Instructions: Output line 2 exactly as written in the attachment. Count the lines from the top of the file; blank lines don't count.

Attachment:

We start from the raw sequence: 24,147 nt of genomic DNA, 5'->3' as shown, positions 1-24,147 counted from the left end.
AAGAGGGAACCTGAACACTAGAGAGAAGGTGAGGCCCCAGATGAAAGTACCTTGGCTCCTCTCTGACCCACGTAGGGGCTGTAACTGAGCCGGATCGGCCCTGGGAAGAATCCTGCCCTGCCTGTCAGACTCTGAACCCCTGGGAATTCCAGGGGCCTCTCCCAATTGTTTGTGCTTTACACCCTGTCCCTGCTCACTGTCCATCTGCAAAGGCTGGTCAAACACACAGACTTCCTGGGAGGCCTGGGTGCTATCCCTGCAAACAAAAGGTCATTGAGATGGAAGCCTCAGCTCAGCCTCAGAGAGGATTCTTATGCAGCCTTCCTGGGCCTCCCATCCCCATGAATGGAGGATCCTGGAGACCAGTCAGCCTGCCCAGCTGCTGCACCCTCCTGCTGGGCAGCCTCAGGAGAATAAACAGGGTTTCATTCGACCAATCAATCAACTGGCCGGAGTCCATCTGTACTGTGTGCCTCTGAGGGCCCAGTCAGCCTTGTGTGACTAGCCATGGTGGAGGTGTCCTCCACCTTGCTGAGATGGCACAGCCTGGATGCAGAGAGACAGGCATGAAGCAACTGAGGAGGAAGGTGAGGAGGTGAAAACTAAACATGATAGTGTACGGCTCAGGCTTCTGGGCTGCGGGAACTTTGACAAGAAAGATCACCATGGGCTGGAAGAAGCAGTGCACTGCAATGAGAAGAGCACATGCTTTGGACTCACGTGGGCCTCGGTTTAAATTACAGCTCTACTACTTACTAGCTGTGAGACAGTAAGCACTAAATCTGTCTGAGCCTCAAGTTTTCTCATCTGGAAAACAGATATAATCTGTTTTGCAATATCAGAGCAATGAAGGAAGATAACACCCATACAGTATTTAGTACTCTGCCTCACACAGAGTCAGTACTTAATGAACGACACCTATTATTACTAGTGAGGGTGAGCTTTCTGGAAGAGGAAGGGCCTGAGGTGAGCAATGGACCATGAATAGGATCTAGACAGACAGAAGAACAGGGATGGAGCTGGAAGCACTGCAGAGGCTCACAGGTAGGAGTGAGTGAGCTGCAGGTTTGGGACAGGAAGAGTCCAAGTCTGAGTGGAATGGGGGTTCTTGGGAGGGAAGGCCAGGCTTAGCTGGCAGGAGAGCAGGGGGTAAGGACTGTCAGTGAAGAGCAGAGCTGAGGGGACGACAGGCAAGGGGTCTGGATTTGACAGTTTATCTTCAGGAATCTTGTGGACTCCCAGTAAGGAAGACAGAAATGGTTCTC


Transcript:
AAGAGGGAACCTGAACACTAGAGAGAAGGTGAGGCCCCAGATGAAAGTACCTTGGCTCCTCTCTGACCCACGTAGGGGCTGTAACTGAGCCGGATCGGCCCTGGGAAGAATCCTGCCCTGCCTGTCAGACTCTGAACCCCTGGGAATTCCAGGGGCCTCTCCCAATTGTTTGTGCTTTACACCCTGTCCCTGCTCACTGTCCATCTGCAAAGGCTGGTCAAACACACAGACTTCCTGGGAGGCCTGGGTGCTATCCCTGCAAACAAAAGGTCATTGAGATGGAAGCCTCAGCTCAGCCTCAGAGAGGATTCTTATGCAGCCTTCCTGGGCCTCCCATCCCCATGAATGGAGGATCCTGGAGACCAGTCAGCCTGCCCAGCTGCTGCACCCTCCTGCTGGGCAGCCTCAGGAGAATAAACAGGGTTTCATTCGACCAATCAATCAACTGGCCGGAGTCCATCTGTACTGTGTGCCTCTGAGGGCCCAGTCAGCCTTGTGTGACTAGCCATGGTGGAGGTGTCCTCCACCTTGCTGAGATGGCACAGCCTGGATGCAGAGAGACAGGCATGAAGCAACTGAGGAGGAAGGTGAGGAGGTGAAAACTAAACATGATAGTGTACGGCTCAGGCTTCTGGGCTGCGGGAACTTTGACAAGAAAGATCACCATGGGCTGGAAGAAGCAGTGCACTGCAATGAGAAGAGCACATGCTTTGGACTCACGTGGGCCTCGGTTTAAATTACAGCTCTACTACTTACTAGCTGTGAGACAGTAAGCACTAAATCTGTCTGAGCCTCAAGTTTTCTCATCTGGAAAACAGATATAATCTGTTTTGCAATATCAGAGCAATGAAGGAAGATAACACCCATACAGTATTTAGTACTCTGCCTCACACAGAGTCAGTACTTAATGAACGACACCTATTATTACTAGTGAGGGTGAGCTTTCTGGAAGAGGAAGGGCCTGAGGTGAGCAATGGACCATGAATAGGATCTAGACAGACAGAAGAACAGGGATGGAGCTGGAAGCACTGCAGAGGCTCACAGGTAGGAGTGAGTGAGCTGCAGGTTTGGGACAGGAAGAGTCCAAGTCTGAGTGGAATGGGGGTTCTTGGGAGGGAAGGCCAGGCTTAGCTGGCAGGAGAGCAGGGGGTAAGGACTGTCAGTGAAGAGCAGAGCTGAGGGGACGACAGGCAAGGGGTCTGGATTTGACAGTTTATCTTCAGGAATCTTGTGGACTCCCAGTAAGGAAGACAGAAATGGTTCTC